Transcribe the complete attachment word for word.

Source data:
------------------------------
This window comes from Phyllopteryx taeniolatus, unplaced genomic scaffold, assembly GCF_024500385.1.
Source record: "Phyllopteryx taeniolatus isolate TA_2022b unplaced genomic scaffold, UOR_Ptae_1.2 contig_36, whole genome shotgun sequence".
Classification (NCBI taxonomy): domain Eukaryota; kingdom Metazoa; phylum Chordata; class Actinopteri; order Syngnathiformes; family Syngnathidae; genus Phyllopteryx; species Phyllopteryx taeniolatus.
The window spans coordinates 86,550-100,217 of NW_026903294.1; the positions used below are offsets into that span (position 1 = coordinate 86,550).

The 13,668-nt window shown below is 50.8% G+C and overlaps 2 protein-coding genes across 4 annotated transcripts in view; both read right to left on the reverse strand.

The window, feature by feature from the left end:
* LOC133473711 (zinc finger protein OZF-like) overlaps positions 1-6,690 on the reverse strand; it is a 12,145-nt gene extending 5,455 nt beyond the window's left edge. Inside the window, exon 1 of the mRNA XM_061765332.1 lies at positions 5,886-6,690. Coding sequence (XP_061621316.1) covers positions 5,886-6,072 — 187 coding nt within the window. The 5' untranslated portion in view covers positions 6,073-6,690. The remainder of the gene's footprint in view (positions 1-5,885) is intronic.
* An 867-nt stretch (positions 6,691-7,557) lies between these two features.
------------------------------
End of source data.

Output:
This window comes from Phyllopteryx taeniolatus, unplaced genomic scaffold, assembly GCF_024500385.1.
Source record: "Phyllopteryx taeniolatus isolate TA_2022b unplaced genomic scaffold, UOR_Ptae_1.2 contig_36, whole genome shotgun sequence".
Classification (NCBI taxonomy): domain Eukaryota; kingdom Metazoa; phylum Chordata; class Actinopteri; order Syngnathiformes; family Syngnathidae; genus Phyllopteryx; species Phyllopteryx taeniolatus.
The window spans coordinates 86,550-100,217 of NW_026903294.1; the positions used below are offsets into that span (position 1 = coordinate 86,550).

The 13,668-nt window shown below is 50.8% G+C and overlaps 2 protein-coding genes across 4 annotated transcripts in view; both read right to left on the reverse strand.

The window, feature by feature from the left end:
* LOC133473711 (zinc finger protein OZF-like) overlaps positions 1-6,690 on the reverse strand; it is a 12,145-nt gene extending 5,455 nt beyond the window's left edge. Inside the window, exon 1 of the mRNA XM_061765332.1 lies at positions 5,886-6,690. Coding sequence (XP_061621316.1) covers positions 5,886-6,072 — 187 coding nt within the window. The 5' untranslated portion in view covers positions 6,073-6,690. The remainder of the gene's footprint in view (positions 1-5,885) is intronic.
* An 867-nt stretch (positions 6,691-7,557) lies between these two features.